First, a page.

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You’ve Decided to Remodel! – Now, How do You Select a Contractor?

By March 5, 2018February 6th, 2024No Comments8 min read

“Your most important decision in remodeling your home IS NOT whether to take out a wall, add a bathroom, or select paint color,” says John Tabor, President of Tabor Design Build.  “Your most important decision will be to choose the right contractor for the job.” 

Home improvement contracting is the top complaint category reported by consumer protection agencies, according to the National Association of Consumer Agency Administrators and the Consumer Federation of America.  In a survey of homeowners who had recently hired a home remodeler, 48 percent of respondents said they would NOT hire their contractor again.  The Federal Trade Commission and various consumer protection groups report that home improvement contractors and the remodeling industry are responsible for more complaints than used car salesmen and mortgage brokers.  What this boils down to is that many homeowners wind up spending thousands of dollars for low quality home improvement work, and spending countless days and sleepless nights coping with the high stress of dealing with it.

Contractors from Hell, an online consumer education site, was established to “protect homeowners through renovation education”.  The site posts news articles and consumer protection tips on how to avoid incompetent remodelers, or worse –intentional scams.

The home improvement industry is essentially unregulated. There is no required training, mandatory apprenticeships, or requisite testing programs for the industry.  The competency of workers, quality of products, and business aptitude of project managers is solely the responsibility of the company.  Each year, the Council of Better Business Bureaus publishes a list of consumer services with the highest number of requests for background checks –evidence that a particular service industry is under greater scrutiny by consumers who are often worried about unscrupulous players.  Remodeling and home improvement falls into this category.

“It is sometimes difficult for consumers to know what to look for in separating the good guys from the bad,” agrees Tabor.  “The unscrupulous players make it difficult for all of us –we have to overcome the stigma associated with our industry in order to gain the confidence of the consumer –particularly when they come to us without a referral from someone they trust.”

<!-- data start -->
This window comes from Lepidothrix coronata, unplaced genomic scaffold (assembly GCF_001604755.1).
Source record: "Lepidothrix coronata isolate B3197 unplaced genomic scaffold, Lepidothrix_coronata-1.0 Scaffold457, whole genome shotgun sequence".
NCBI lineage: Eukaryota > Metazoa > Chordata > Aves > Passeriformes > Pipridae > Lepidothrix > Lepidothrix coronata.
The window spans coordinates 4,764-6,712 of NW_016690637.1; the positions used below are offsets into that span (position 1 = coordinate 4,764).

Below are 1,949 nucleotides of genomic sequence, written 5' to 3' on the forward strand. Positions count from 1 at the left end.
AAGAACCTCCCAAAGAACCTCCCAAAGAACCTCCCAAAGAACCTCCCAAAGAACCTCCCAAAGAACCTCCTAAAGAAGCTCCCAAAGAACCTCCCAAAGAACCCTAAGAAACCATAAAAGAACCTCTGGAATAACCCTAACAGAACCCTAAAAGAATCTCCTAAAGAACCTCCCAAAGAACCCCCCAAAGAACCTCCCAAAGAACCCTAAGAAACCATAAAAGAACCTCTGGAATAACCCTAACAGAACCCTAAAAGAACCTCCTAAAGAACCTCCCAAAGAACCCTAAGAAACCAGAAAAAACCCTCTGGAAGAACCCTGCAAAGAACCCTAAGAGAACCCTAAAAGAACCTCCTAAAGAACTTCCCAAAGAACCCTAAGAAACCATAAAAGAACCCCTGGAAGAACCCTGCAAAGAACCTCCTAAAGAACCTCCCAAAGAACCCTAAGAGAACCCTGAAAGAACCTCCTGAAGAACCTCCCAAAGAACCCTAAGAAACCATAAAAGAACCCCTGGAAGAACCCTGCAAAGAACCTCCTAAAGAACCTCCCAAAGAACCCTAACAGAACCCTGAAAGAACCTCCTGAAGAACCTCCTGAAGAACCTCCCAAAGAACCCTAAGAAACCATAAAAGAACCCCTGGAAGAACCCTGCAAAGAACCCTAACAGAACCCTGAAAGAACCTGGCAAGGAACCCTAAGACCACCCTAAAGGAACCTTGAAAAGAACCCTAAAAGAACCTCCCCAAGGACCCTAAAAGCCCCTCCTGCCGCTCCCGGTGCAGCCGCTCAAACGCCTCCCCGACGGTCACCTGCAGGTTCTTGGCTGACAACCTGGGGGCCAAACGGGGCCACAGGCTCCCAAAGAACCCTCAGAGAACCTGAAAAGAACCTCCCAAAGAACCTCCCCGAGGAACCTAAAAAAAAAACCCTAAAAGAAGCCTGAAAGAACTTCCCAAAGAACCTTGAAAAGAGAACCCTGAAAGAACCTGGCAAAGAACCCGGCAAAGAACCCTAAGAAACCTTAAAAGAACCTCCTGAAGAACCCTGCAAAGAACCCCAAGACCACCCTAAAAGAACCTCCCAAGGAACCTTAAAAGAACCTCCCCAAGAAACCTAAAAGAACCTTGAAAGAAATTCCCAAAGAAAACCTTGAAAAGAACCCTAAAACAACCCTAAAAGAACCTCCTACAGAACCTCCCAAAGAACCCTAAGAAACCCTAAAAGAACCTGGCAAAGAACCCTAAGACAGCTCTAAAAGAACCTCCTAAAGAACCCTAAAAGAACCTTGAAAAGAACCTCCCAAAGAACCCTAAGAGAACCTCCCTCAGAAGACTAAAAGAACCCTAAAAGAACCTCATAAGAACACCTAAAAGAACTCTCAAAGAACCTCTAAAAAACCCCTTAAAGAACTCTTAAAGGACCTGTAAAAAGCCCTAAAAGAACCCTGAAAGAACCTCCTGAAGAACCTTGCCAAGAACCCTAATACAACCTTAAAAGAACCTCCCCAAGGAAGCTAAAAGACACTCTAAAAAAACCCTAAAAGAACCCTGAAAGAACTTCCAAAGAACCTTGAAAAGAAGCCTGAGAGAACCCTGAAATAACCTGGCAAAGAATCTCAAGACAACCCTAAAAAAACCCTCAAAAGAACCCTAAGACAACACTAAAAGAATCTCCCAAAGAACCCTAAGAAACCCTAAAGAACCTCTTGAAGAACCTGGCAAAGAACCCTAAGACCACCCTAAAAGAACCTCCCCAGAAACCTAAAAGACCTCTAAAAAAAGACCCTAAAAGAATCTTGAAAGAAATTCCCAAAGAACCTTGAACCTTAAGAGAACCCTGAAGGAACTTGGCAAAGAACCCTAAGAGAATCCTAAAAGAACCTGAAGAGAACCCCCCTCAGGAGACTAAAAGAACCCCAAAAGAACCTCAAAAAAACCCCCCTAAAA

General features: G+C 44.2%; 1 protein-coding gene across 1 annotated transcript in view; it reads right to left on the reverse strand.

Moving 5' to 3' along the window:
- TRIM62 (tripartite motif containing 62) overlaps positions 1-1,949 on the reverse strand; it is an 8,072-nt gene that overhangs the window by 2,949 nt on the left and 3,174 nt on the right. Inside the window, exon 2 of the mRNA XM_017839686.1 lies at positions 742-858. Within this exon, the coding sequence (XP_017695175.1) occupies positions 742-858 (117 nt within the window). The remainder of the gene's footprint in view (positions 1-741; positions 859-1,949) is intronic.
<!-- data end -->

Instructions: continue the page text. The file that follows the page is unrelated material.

According to Qualified Remodeler –a trade journal for the remodeling industry, timeliness is the number one determinant of customer satisfaction.  Remodelers who met their deadlines and finished projects on time received the highest overall scores for customer satisfaction.  The most common complaints among consumers of remodeling services are poor communication, poor craftsmanship, delayed projects, trash/dirt left on the jobsite, and unmet expectations.

“On one side of the spectrum, you have fully professional remodeling firms with trained and highly skilled staff and on the other side of the spectrum, you’re dealing with fly-by-night contractors,” explains Tabor.  “While low-ball pricing may get someone’s foot through the door of an unsuspecting homeowner, the shoddy work, endless delays, and low-quality materials support our industry’s less than stellar reputation.  Add to that the fact that 90% of home renovation businesses fail in the first five years, with contractors sometimes leaving jobs before they are completed, and the reasons for consumer skepticism become clear and warranted.”

Tabor, who has operated a successful home remodeling business in the Washington Metro area for more than 25 years, offers homeowners who are considering renovating their home some guidelines on how to find “the right” contractor:

1. Review the contractor’s license status.  Home improvement contractors must be licensed and in good standing with their state’s Home Improvement Commission.  It is always a good idea to review their license status and past history. Avoid hiring contractors with marks against their license. To check out remodeling contractors go to: